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In re Lewandowski

New Jersey Supreme Court

Decided: July 6, 1970.


For reprimand -- Chief Justice Weintraub and Justices Jacobs, Francis, Proctor, Hall and Schettino. Opposed -- None.

Per Curiam

[56 NJ Page 380] Patrick J. Merola was indicted for bookmaking on December 17, 1964. He was not tried until January 1967, when he was convicted. On March 6, 1967 he was sentenced to 2 to 4 years and fined $2,000. On March 29, 1967 he filed a notice of appeal and on April 3, 1967 he was continued on bail. On December 11, 1967 the Appellate Division affirmed the conviction. On January 18, 1968 both a notice of appeal and a notice of petition for certification to our Court were filed.

[56 NJ Page 381]

Merola was defended at the trial by a member of the firm which represented him and that member argued the appeal in the Appellate Division. Respondent, Robert W. Lewandowski, an associate of the firm, handled some pretrial motions and prepared the brief on the appeal to the Appellate Division. Respondent admits he was charged with the prosecution of the further proceedings before our Court.

Respondent did nothing whatever in furtherance of the notice of appeal and notice of petition for certification filed on January 18, 1968. Nor did the County Prosecutor move to dismiss for lack of prosecution. On May 31, 1968 the Clerk of our Court called upon the Prosecutor to make that motion. The Prosecutor served the motion on June 7, 1968. There was no response to it, and on July 8, 1968 the appeal and the application for certification were dismissed.

Throughout that period, Merola was on bail. There is no explanation as to why the Prosecutor did not have Merola committed promptly upon the entry of our order of July 8, 1968. We gather only that the Chief of Detectives telephoned respondent and was assured by him that he would seek to have the appellate proceedings reinstated. Respondent did nothing for almost four months, until he applied to the trial court for and obtained an order dated November 4, 1968 continuing Merola on bail. That order referred to the dismissal of appeal and recited:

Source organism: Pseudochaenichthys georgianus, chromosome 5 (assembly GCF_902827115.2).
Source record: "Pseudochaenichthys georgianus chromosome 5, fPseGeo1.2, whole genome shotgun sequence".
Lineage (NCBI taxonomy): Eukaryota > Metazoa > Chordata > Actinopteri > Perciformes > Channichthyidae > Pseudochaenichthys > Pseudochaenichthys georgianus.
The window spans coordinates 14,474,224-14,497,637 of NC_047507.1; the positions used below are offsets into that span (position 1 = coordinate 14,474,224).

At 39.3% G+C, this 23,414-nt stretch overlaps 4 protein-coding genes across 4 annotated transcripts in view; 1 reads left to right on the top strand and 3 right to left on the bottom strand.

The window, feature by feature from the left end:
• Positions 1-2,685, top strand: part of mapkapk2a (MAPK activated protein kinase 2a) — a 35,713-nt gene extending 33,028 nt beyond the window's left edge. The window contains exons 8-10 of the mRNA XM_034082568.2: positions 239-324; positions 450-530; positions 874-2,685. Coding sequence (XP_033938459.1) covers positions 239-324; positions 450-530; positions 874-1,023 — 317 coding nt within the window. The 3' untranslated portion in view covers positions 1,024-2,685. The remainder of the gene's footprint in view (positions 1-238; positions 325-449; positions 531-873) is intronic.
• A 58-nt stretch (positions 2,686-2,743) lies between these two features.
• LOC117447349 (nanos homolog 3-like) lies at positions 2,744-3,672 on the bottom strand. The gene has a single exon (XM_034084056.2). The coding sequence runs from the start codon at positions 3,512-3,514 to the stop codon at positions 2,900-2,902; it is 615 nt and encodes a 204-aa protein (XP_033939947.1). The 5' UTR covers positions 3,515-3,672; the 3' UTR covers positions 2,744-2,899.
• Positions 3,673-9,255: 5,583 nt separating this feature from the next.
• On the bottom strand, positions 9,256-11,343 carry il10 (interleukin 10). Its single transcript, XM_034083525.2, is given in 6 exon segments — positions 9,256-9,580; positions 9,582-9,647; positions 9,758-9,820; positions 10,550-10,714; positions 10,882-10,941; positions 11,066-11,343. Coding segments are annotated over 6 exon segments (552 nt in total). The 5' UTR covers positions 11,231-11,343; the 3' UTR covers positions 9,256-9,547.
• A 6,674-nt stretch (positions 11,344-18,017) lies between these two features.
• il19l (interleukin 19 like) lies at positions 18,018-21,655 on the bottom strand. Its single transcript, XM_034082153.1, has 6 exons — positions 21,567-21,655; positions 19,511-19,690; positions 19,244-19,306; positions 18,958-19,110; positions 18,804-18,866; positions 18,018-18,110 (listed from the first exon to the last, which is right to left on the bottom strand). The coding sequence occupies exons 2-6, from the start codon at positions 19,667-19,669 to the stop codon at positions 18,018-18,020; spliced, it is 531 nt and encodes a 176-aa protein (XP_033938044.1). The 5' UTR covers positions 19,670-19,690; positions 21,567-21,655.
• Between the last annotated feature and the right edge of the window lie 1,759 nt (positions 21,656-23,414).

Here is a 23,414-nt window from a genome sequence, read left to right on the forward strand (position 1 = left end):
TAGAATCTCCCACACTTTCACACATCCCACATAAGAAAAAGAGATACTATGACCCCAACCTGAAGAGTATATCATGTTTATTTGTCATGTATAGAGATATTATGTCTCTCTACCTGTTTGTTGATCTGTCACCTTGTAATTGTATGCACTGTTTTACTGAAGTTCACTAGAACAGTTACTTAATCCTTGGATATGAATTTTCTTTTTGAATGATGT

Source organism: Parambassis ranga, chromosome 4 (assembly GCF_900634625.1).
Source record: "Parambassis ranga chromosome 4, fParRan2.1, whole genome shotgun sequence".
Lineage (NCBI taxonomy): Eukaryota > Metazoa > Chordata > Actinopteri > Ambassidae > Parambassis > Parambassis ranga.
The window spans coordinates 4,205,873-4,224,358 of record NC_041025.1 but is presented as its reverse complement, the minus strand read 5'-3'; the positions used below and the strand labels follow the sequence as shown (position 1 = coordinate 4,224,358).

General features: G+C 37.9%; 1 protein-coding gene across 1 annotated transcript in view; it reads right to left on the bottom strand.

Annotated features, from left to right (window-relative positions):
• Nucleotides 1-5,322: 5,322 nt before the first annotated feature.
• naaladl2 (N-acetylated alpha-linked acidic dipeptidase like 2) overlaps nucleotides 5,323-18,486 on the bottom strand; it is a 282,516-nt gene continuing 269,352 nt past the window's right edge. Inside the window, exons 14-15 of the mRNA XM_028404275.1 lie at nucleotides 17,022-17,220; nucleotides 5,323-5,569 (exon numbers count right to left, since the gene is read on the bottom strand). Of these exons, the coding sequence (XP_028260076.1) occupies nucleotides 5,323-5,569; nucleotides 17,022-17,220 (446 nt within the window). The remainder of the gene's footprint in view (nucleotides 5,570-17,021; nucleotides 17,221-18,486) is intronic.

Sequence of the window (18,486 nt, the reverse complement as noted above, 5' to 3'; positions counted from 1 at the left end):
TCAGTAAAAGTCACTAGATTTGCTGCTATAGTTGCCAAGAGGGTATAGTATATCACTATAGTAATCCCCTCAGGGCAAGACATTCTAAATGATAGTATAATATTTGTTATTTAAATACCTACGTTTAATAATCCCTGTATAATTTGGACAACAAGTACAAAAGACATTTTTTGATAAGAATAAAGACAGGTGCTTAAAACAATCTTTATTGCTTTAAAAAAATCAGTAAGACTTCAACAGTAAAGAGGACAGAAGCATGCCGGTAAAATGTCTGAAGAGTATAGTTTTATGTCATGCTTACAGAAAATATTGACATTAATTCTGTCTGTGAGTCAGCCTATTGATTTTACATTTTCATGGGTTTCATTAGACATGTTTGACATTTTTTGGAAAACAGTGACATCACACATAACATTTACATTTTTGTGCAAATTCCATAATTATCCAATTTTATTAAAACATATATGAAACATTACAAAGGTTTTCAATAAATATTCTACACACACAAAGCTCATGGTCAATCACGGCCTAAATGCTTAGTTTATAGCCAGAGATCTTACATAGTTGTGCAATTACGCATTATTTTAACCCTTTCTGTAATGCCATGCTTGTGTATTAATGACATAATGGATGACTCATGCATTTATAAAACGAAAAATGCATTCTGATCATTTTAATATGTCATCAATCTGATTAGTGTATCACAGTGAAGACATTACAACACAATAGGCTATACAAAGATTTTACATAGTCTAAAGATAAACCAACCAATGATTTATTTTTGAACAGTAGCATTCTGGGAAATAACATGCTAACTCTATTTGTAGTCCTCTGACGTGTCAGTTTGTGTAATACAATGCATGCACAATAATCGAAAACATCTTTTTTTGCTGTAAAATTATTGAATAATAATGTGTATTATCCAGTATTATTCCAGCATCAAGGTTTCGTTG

It further appearing that a petition has been made to the Supreme Court with the consent of the Prosecutor of Middlesex County to reinstate the appeal to the Supreme Court.

The quoted recital was not true. No such petition had been filed with our Court. Respondent testified that when the trial judge asked whether the petition had been filed in accordance with the recital, he told the judge he had the petition with him and would file it, with the Prosecutor's consent, by the following day. As to this the trial judge had no recollection either way. In any event the petition was

[56 NJ Page 382]

not filed even in accordance with the oral representation. In fact, respondent did not execute his affidavit attached to that petition until November 29, which was 25 days after he had obtained the order continuing Merola on bail. Nor was the petition filed even then. It was not until February 25, 1969 -- more than 14 months after the affirmance of the conviction by the Appellate Division and more than seven months after we dismissed the dormant proceedings before us -- that respondent sent the petition to the Clerk of the Supreme Court.

We sent the matter to the Ethics Committee. There respondent denied that he had sought only to delay Merola's commitment to jail. The Ethics Committee accepted that disavowal. It thought that respondent had been immobilized by a lack of confidence in a further review, evidenced by the thinness of the issues in the appeal. Although it concluded that respondent merited a private reprimand because his failure deprived Merola of a disposition of his appeal before our Court on the merits (we did not have that charge in mind when we referred the matter to the Committee), the Committee thought respondent's conduct did not otherwise offend the canons of ethics. We are unable to accept that appraisal. Whatever his motivation, or lack of it, respondent's indifference to the rules of this Court and to his obligation as its officer was cavalier and flagrant. His behavior was plainly unethical.

He is accordingly adjudged guilty and is sharply reprimanded.


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